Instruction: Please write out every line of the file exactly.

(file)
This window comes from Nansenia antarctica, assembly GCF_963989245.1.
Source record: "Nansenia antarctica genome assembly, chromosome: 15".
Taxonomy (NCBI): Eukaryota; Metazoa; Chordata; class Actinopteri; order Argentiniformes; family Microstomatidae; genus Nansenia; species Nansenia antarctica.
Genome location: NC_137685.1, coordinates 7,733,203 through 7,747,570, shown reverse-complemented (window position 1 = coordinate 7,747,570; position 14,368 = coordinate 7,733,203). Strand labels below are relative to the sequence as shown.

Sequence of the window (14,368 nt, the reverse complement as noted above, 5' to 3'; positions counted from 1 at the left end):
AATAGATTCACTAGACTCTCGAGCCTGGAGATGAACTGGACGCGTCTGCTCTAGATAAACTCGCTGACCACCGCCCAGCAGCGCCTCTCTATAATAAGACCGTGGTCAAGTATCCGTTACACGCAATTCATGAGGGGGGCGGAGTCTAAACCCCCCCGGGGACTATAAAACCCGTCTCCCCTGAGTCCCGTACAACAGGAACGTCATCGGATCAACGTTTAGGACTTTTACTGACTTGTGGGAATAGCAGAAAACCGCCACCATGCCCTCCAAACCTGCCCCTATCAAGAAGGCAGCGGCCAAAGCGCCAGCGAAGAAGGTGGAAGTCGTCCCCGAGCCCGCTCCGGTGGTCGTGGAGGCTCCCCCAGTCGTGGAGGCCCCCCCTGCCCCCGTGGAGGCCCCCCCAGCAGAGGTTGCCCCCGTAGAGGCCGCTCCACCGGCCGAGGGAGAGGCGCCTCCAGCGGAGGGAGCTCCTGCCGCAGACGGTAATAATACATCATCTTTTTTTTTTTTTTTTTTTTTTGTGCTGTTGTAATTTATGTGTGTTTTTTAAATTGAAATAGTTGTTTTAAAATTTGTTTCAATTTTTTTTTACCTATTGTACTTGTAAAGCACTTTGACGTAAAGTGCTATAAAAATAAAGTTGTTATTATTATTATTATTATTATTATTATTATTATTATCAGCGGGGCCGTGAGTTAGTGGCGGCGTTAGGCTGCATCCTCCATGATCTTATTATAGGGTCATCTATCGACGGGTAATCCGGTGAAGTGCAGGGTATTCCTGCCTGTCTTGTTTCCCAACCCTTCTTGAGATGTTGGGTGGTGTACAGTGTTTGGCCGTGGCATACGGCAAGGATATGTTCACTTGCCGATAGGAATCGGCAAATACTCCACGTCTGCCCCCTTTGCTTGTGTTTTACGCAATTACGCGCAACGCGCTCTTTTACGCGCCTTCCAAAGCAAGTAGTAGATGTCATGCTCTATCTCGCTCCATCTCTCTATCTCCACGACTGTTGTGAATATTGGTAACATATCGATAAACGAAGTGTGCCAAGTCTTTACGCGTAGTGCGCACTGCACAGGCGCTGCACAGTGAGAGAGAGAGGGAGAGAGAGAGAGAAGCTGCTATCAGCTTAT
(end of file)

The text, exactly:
This window comes from Nansenia antarctica, assembly GCF_963989245.1.
Source record: "Nansenia antarctica genome assembly, chromosome: 15".
Taxonomy (NCBI): Eukaryota; Metazoa; Chordata; class Actinopteri; order Argentiniformes; family Microstomatidae; genus Nansenia; species Nansenia antarctica.
Genome location: NC_137685.1, coordinates 7,733,203 through 7,747,570, shown reverse-complemented (window position 1 = coordinate 7,747,570; position 14,368 = coordinate 7,733,203). Strand labels below are relative to the sequence as shown.

Sequence of the window (14,368 nt, the reverse complement as noted above, 5' to 3'; positions counted from 1 at the left end):
AATAGATTCACTAGACTCTCGAGCCTGGAGATGAACTGGACGCGTCTGCTCTAGATAAACTCGCTGACCACCGCCCAGCAGCGCCTCTCTATAATAAGACCGTGGTCAAGTATCCGTTACACGCAATTCATGAGGGGGGCGGAGTCTAAACCCCCCCGGGGACTATAAAACCCGTCTCCCCTGAGTCCCGTACAACAGGAACGTCATCGGATCAACGTTTAGGACTTTTACTGACTTGTGGGAATAGCAGAAAACCGCCACCATGCCCTCCAAACCTGCCCCTATCAAGAAGGCAGCGGCCAAAGCGCCAGCGAAGAAGGTGGAAGTCGTCCCCGAGCCCGCTCCGGTGGTCGTGGAGGCTCCCCCAGTCGTGGAGGCCCCCCCTGCCCCCGTGGAGGCCCCCCCAGCAGAGGTTGCCCCCGTAGAGGCCGCTCCACCGGCCGAGGGAGAGGCGCCTCCAGCGGAGGGAGCTCCTGCCGCAGACGGTAATAATACATCATCTTTTTTTTTTTTTTTTTTTTTTGTGCTGTTGTAATTTATGTGTGTTTTTTAAATTGAAATAGTTGTTTTAAAATTTGTTTCAATTTTTTTTTACCTATTGTACTTGTAAAGCACTTTGACGTAAAGTGCTATAAAAATAAAGTTGTTATTATTATTATTATTATTATTATTATTATTATTATCAGCGGGGCCGTGAGTTAGTGGCGGCGTTAGGCTGCATCCTCCATGATCTTATTATAGGGTCATCTATCGACGGGTAATCCGGTGAAGTGCAGGGTATTCCTGCCTGTCTTGTTTCCCAACCCTTCTTGAGATGTTGGGTGGTGTACAGTGTTTGGCCGTGGCATACGGCAAGGATATGTTCACTTGCCGATAGGAATCGGCAAATACTCCACGTCTGCCCCCTTTGCTTGTGTTTTACGCAATTACGCGCAACGCGCTCTTTTACGCGCCTTCCAAAGCAAGTAGTAGATGTCATGCTCTATCTCGCTCCATCTCTCTATCTCCACGACTGTTGTGAATATTGGTAACATATCGATAAACGAAGTGTGCCAAGTCTTTACGCGTAGTGCGCACTGCACAGGCGCTGCACAGTGAGAGAGAGAGGGAGAGAGAGAGAGAAGCTGCTATCAGCTTAT